In February, after the school shooting in Parkland, FL, claimed 17 lives, conservative media took the very same approach:
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Fox’s Jason Chaffetz: “The real investigation should be into the investigators”
In three separate segments today, Fox & Friends suggested the appointment of a “second special counsel to look into” the Department of Justice’s handling of the Hillary Clinton email investigation and “into the investigators” on Special Counsel Robert Mueller’s team. Former congressman and current Fox News contributor Jason Chaffetz appeared on Fox & Friends, the president’s favorite cable news program, alongside Fox’s Pete Hegseth to push for an investigation of the Department of Justice employing “a special prosecutor and the IG at the same,” something the president’s legal team has endorsed.
Chaffetz’s call for a second special counsel followed two other segments in which the hosts hyped the possibility of an appointment of a second special counsel as “a debate being had right now.” Trump’s attorney general has so far resisted similar calls from Republican lawmakers. From the March 29 edition of Fox News’ Fox & Friends:
PETE HEGSETH (CO-HOST): I know you have called and some others have called for the need, potentially, for a second special counsel to look into this FISA abuse. The attorney general is now saying the [Department of Justice] inspector general will be looking into it. Is this a good development, and is it sufficient?
JASON CHAFFETZ (FOX NEWS CONTRIBUTOR): Well, it means that they’re following the facts and that -- the inspectors general, they don't just go on fishing trips. He’s completing an investigation, nearly a year long. And what this indicates to me is he’s actually got some real evidence out there and he’s warning a second investigation.
That should be coupled with a special prosecutor, because there are a number of people that have left the employment of the government and [Department of Justice Inspector General] Michael Horowitz, as good and as talented as he and his staff are, they don't have the jurisdiction to go talk to people who, like Mr. [former Deputy FBI Director Andrew] McCabe, for instance, who’s now left. If you couple a special prosecutor, then they have the investigative tools in place to go interview those people and to prosecute those people if they find anything where people have broken the law.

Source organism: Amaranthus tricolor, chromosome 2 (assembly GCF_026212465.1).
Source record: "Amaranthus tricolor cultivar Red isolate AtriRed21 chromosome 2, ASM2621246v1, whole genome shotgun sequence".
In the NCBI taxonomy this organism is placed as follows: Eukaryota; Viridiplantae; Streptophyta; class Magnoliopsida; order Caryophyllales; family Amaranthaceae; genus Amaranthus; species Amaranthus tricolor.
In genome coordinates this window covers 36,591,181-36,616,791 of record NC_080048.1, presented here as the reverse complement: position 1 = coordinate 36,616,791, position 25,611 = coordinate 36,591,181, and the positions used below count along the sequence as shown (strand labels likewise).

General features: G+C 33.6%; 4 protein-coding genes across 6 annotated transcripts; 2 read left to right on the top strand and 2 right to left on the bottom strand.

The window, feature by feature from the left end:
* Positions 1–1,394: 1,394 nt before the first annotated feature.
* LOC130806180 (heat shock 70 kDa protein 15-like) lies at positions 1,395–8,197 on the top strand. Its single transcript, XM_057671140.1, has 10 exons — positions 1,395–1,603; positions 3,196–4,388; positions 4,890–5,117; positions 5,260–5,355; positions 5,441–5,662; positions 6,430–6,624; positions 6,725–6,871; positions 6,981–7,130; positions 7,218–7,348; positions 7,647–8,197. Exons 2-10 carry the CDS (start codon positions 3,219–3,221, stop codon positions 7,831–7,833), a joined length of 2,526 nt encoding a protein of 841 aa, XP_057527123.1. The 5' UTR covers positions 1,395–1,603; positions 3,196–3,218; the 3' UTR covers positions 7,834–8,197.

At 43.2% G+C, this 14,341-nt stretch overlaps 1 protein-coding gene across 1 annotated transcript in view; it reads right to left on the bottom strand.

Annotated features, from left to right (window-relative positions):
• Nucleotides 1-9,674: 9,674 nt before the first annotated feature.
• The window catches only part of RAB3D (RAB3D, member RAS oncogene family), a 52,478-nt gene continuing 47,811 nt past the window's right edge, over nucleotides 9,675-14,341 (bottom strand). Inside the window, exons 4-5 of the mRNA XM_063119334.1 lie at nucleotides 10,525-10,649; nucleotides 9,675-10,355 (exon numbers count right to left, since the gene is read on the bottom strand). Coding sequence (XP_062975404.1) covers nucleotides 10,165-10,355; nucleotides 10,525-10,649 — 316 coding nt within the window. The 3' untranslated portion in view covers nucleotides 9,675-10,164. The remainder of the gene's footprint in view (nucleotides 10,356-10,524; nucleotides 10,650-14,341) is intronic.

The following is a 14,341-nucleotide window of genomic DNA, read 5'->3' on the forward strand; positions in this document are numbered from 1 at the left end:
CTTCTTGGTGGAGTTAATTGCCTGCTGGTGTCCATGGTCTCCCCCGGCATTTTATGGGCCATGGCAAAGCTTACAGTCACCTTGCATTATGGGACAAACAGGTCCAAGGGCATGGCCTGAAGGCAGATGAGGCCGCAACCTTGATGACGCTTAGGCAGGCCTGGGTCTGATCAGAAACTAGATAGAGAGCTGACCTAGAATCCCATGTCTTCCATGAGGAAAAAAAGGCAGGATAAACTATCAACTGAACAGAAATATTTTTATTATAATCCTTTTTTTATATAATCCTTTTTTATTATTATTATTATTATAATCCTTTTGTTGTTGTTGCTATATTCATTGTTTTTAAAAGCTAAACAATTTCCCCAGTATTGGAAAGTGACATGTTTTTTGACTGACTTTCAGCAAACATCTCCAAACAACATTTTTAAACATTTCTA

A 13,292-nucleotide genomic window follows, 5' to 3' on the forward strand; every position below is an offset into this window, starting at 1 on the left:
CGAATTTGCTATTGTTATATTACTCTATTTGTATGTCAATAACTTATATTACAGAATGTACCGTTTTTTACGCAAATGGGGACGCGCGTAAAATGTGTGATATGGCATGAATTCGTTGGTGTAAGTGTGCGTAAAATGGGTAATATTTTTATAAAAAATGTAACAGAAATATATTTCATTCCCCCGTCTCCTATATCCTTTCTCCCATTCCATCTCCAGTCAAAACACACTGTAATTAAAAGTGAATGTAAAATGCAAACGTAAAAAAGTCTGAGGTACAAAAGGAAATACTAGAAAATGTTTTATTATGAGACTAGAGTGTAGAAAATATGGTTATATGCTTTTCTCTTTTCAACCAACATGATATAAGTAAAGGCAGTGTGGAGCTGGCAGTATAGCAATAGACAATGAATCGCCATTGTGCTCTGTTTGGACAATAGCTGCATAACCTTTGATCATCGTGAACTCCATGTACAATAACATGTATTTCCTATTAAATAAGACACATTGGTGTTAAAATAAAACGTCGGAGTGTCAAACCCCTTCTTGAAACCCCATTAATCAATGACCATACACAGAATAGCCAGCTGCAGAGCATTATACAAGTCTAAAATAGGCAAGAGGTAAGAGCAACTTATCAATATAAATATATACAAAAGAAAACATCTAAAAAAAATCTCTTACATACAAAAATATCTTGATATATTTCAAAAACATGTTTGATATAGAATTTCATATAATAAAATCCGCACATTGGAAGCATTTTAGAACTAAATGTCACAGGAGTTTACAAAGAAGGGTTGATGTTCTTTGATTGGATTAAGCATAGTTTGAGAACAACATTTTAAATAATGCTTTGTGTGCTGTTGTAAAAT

HEGSETH: So this inspector general was looking into the email server abuse potentially and the investigation into the Hillary Clinton. It seems the facts have broadened into the reality, the real investigation should be into the investigators themselves and the abuse of the FISA process. But you say they should be coupled together, need a special prosecutor and the IG at the same time?
CHAFFETZ: This is also critical because [Former FBI Director and Special Counsel Robert] Mueller is evidently not doing his job based on the one-page directive that he was given. Not only was he supposed to look at directly at the Donald Trump and any collusion, even though we don't see any evidence of it, that was the directive that [Deputy Attorney General] Rod Rosenstein put in place, but point number two on that one page was to follow the evidence of anything else that he might’ve seen about meddling in the election. And there is a lot of evidence about the Democrats and the Hillary Clinton campaign coordinating and spending money overseas on this fake dossier. But it does not appear that Mueller is pursuing any of that, that’s why I think the inspector general coupled with a yet-to-be-named appointment of a special prosecutor, is going to have to go do that job.